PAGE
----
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Icon for: Mary Fries


Education Development Center

iPuzzle: Transforming Mathematics Learning through Social Puzzling

NSF Awards: 1135173

2015 (see original presentation & discussion)

Grades 6-8, Grades 9-12

The SolveMe Mobiles app is designed to support algebraic reasoning in a fun and interactive format. These colorful puzzles help algebra and pre-algebra students as well as puzzle-lovers of all ages establish and strengthen the logic of solving equations for unknown values. Learn more and play at http://solveme.edc.org or download the iPad app.

This video highlights students’ logical reasoning while using the app and demonstrates the use of equations and annotations in solving puzzles.

The logic of balancing mobile puzzles is the same as the logic required in solving equations and systems of equations. The visual format makes these puzzles, and the logic they develop, accessible and appealing to a wide audience from age 6 through adults.

SolveMe Mobiles has been designed both for independent, informal use and for classroom contexts where students are sharing iPads or computers and may continue their work at home. Optional user accounts record progress, awards, settings, and user-created puzzles across sessions and devices.

SolveMe Mobiles was developed at Education Development Center, Inc. in Waltham, MA and was inspired by the research and development of both Think Math!, a comprehensive K-5 curriculum, and Transition to Algebra, a full-year algebra curriculum. Additional SolveMe math apps will soon be available at http://solveme.edc.org and for the iPad in the Apple iTunes app store.

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Discussion from the 2015 Teaching & Learning Video Showcase (7 posts)
  • Icon for: Jacqueline Coomes

    Jacqueline Coomes

    May 11, 2015 | 07:58 a.m.

    I am interested in hearing about any research in this project that shows students’ understanding of equations, variables, or solving contextual problems after using this app. Are there dependent systems in the app, and if so, how do students reason about them?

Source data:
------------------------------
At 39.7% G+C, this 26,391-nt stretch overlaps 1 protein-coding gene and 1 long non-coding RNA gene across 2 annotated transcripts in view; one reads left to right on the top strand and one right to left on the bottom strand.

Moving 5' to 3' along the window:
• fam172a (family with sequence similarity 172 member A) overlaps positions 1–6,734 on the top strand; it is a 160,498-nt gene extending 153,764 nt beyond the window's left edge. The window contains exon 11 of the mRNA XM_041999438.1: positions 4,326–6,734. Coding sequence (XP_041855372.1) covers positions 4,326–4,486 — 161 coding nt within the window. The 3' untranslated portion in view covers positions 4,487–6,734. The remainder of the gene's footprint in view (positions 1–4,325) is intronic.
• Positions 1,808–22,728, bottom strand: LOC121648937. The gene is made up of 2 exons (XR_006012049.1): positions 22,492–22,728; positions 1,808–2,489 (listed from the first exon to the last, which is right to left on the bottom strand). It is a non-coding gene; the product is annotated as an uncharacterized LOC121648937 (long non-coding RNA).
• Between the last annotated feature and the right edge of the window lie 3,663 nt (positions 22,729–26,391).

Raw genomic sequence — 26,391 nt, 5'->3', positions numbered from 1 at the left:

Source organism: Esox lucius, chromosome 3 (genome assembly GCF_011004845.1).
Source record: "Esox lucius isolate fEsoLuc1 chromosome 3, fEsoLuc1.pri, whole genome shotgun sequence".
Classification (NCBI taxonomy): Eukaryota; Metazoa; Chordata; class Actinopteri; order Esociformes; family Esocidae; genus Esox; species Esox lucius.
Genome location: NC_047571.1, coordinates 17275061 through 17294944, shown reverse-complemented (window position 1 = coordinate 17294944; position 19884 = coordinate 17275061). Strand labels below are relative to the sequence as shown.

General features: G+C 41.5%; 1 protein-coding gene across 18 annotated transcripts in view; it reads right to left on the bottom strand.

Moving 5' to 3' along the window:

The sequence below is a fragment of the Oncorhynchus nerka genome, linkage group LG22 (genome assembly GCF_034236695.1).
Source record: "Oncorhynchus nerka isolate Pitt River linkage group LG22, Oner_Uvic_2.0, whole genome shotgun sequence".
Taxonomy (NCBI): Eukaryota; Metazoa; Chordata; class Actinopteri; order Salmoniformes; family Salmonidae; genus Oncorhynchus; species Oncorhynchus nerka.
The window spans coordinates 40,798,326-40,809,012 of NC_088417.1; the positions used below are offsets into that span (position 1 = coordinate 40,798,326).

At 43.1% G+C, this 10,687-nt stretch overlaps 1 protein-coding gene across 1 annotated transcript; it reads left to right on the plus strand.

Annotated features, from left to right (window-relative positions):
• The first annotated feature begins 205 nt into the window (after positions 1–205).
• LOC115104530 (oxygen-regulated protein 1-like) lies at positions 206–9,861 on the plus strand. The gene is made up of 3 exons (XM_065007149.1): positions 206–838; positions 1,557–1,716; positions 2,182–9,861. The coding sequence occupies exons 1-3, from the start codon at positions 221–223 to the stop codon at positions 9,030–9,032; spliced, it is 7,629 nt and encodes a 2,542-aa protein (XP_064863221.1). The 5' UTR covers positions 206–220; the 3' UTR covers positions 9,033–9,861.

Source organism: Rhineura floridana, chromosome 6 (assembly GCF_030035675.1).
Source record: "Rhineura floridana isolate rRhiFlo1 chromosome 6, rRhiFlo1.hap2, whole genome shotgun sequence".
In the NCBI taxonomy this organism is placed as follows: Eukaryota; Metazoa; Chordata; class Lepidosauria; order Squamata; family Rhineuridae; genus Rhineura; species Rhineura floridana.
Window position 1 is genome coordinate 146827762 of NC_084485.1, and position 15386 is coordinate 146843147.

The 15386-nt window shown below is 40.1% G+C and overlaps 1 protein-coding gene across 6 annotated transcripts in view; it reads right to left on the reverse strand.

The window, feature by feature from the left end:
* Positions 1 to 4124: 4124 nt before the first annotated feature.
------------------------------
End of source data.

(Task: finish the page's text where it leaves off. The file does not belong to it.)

• Icon for: Mary Fries

    Mary Fries

    Lead Presenter
    Curriculum/Instructional Materials Designer
    May 11, 2015 | 04:43 p.m.

    Thanks for asking, Jacqueline. Our research has been limited, but in classroom observations, we’ve seen students create systems of equations based on a mobile puzzle and then solve the system without using the mobile. It’s seems helpful for students to be able to create equations in the app by dragging a beam off of a mobile. We’ve also seen students talk about the mobile picture that an equation would make without actually being given a mobile, which we think indicates that the logic is readily transferable.

    All of the puzzles that are built into the app have a unique solution, so all of the unknowns in these puzzles are dependent on the givens. Some user-shared puzzles do have multiple solutions, and some built-in puzzles have multiple mobiles but only one solution (for example, try Puzzle 84: http://solveme.edc.org/Mobiles.html?mobiles=-84 ).

  • Icon for: Amy Busey

    Amy Busey

    Research Associate
    May 12, 2015 | 02:36 p.m.

    Thanks for sharing! Have you seen any differences in students’ experiences in the app vs. on the computer? In the context of this work, does mobility of the ipad and touch screen interaction play an important role?

  • Icon for: Mary Fries

    Mary Fries

    Lead Presenter
    Curriculum/Instructional Materials Designer
    May 12, 2015 | 04:36 p.m.

    Hi Amy, great question! We haven’t seen much difference in the student’s mathematical experience between the mobiles app and the web app. Students do tend to get more excited about working on the iPads, but once immersed in the app, the functionality hardly differs. Further along those lines, I’ve been quite surprised by how adept students are with technology, in general. Even with the beta versions, which had bugs and incomplete features, students were able to use the app with great ease and generally needed little to no support with navigating the app even as a work in progress.

  • Icon for: Sue Ellen McCann

    Sue Ellen McCann

    Executive in Charge, Science
    May 12, 2015 | 03:14 p.m.

    I’m curious if your research is showing any differences in informal and formal learning practices in your audiences.

  • Icon for: Mary Fries

    Mary Fries

    Lead Presenter
    Curriculum/Instructional Materials Designer
    May 13, 2015 | 08:15 p.m.

    Hi Sue Ellen, Most of our research has been in formal contexts, where student engagement has lasted though our four class-period interventions and students were encouraged to work together, at home, and as a class (as well as to build and share puzzles with teachers and classmates). Our informal research contexts were shorter in duration; players have been given the app and asked for feedback. Research focused on differences in learning practices with math puzzle apps across contexts would be interesting! Thanks!

  • Svetlana Yuzhelevskaya

    May 14, 2015 | 02:26 p.m.

    This is a very cool game for kids! I have an 11 y.o and he would be interested to play it.

  • Further posting is closed as the event has ended.